House Speaker Ron Ryckman, R-Olathe, urged Gov. Laura Kelly avoid a statewide mask mandate in response to the delta variant of COVID-19, but pressured the unvaccinated to get a coronavirus shot. (Tim Carpenter/Kansas Reflector)
TOPEKA — The top Republican in the Kansas House sent a letter Wednesday to Gov. Laura Kelly arguing against mask mandates in response to the delta variant of COVID-19 and campaigning for bonus pay to nurses straining to care for the flood of hospital patients.
House Speaker Ron Ryckman, an Olathe lawmaker hospitalized with coronavirus in 2021, said unvaccinated Kansans should follow in footsteps of parents and grandparents who participated in programs to reduce the misery of polio, mumps, measles and shingles.
“I encourage every Kansan to consider vaccination,” Ryckman said in the letter to the Democratic governor. “For many Kansans, receiving the vaccine may be the difference between a short recovery at home and a lengthy hospitalization or worse.”
He said health professionals estimated four of every five Kansans hospitalized for COVID-19 were not vaccinated. Other sources put that figure above 90 percent.
Kelly and Lee Norman, secretary of the Kansas Department of Health and Environment, have been consistent advocates for vaccination against COVID-19, arguing for months that getting the shots protected the recipient as well as an individual’s friends and family.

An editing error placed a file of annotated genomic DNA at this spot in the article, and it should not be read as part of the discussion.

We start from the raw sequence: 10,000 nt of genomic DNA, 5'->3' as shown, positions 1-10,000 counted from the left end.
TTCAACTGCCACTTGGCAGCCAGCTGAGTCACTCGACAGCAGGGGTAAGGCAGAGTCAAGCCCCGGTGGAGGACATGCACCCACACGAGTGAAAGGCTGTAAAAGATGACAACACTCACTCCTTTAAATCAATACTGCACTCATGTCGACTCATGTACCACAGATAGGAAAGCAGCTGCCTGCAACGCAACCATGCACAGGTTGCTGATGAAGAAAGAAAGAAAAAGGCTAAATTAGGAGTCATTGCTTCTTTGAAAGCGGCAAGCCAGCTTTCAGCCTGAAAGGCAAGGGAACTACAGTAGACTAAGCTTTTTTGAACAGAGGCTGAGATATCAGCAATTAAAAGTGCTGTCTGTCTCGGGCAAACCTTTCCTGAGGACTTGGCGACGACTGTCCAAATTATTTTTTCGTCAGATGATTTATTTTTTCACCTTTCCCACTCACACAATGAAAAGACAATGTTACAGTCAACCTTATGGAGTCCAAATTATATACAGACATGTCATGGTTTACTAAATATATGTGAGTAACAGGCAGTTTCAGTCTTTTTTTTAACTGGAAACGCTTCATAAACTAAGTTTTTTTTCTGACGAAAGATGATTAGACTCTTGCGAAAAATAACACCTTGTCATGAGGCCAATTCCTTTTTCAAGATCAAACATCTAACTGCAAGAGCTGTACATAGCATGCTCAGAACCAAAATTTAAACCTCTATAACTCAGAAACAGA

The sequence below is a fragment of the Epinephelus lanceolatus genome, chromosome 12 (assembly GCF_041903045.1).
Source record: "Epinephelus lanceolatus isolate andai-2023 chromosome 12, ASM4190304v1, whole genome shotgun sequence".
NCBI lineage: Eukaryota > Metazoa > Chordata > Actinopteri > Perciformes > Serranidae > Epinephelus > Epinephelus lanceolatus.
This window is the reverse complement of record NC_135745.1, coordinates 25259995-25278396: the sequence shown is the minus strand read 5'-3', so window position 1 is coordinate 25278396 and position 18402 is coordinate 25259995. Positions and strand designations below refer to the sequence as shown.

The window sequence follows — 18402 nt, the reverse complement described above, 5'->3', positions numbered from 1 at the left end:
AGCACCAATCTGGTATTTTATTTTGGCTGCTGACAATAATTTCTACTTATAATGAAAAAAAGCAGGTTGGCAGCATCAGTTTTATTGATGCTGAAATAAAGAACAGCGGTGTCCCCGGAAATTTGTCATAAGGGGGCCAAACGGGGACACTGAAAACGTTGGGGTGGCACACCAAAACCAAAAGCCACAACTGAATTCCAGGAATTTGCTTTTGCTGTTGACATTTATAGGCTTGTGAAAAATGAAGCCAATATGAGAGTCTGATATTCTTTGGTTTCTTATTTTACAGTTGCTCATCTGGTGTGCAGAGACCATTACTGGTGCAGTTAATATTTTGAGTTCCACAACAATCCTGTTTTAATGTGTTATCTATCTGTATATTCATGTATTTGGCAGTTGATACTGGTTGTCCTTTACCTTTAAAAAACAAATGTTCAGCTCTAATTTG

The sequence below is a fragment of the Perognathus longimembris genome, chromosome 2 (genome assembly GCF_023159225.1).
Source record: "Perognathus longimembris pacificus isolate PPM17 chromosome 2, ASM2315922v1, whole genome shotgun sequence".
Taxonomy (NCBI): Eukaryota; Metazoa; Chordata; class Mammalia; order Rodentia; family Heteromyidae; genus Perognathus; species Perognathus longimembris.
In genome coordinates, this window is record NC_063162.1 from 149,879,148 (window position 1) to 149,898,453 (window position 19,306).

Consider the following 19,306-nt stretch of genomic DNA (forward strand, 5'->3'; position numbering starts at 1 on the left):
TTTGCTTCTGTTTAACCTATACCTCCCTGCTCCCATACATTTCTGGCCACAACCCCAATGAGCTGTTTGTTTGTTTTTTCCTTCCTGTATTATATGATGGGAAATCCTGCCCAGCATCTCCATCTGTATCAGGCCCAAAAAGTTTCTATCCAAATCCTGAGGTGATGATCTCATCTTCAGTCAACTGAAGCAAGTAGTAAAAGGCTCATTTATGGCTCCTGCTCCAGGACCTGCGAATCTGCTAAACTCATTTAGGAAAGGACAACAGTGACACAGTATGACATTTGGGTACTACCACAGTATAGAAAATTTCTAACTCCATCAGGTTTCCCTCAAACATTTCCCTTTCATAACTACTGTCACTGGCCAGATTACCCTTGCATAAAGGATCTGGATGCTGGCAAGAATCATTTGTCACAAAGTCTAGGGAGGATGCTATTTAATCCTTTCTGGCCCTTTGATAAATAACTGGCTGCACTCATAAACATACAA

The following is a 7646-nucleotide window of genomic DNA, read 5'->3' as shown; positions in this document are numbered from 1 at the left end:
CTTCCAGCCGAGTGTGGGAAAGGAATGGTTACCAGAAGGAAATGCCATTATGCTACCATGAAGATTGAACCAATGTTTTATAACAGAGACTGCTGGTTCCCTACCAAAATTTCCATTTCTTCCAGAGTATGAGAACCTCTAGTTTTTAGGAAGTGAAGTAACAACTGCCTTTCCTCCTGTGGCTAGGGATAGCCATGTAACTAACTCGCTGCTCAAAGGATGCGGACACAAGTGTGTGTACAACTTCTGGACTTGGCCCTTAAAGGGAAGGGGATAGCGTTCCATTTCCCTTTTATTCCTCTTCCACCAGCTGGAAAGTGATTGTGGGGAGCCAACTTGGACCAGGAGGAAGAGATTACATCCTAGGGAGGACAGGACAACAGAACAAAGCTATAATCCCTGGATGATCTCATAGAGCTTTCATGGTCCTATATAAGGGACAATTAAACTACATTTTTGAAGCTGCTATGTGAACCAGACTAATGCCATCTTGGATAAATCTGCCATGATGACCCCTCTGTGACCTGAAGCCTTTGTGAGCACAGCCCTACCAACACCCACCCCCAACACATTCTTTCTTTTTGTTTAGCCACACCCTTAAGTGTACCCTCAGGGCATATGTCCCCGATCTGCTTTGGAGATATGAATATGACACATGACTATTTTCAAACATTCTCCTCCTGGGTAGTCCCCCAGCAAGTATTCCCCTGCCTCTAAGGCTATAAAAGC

“Our state is seeing high numbers of people diagnosed with the delta variant. The best way to fight this disease, especially the variant, is to receive the COVID-19 vaccine,” Norman said.
The Centers for Disease Control and Prevention published data Tuesday indicating unvaccinated people in Los Angeles County were five times more likely to get COVID-19 than vaccinated peers and 29 times more likely to be hospitalized for their infections.
Ryckman said elevated hospitalization numbers in Kansas shouldn’t prompt issuance by Kelly of a statewide disaster declaration or mandates harmful to families, schools and businesses.
He proposed the governor use federal coronavirus emergency funding for sign-on bonuses, overtime pay and other initiatives to address the nursing shortage at acute-care hospitals in the state. He also recommended the state provide health care workers with free counseling and make innovative use of paramedics to help alleviate the workload in medical facilities.
The speaker’s prescription for responding to the delta variant included creation of sites for people to receive monoclonal antibody treatments “to reduce the number of COVID patients requiring hospitalization.”
The cocktail made by Regeneron and GlaxoSmithKline has been made available for people age 12 and older who weren’t hospitalized or severely ill from COVID-19. Health care professionals suggested antibody protection didn’t last long and shouldn’t be viewed as a replacement for preventative vaccines.
This article was used by permission from the Kansas Reflector. The Kansas Reflector is a non-profit online news organization serving Kansas. For more information on the organization, go to its website at www.kansasreflector.com.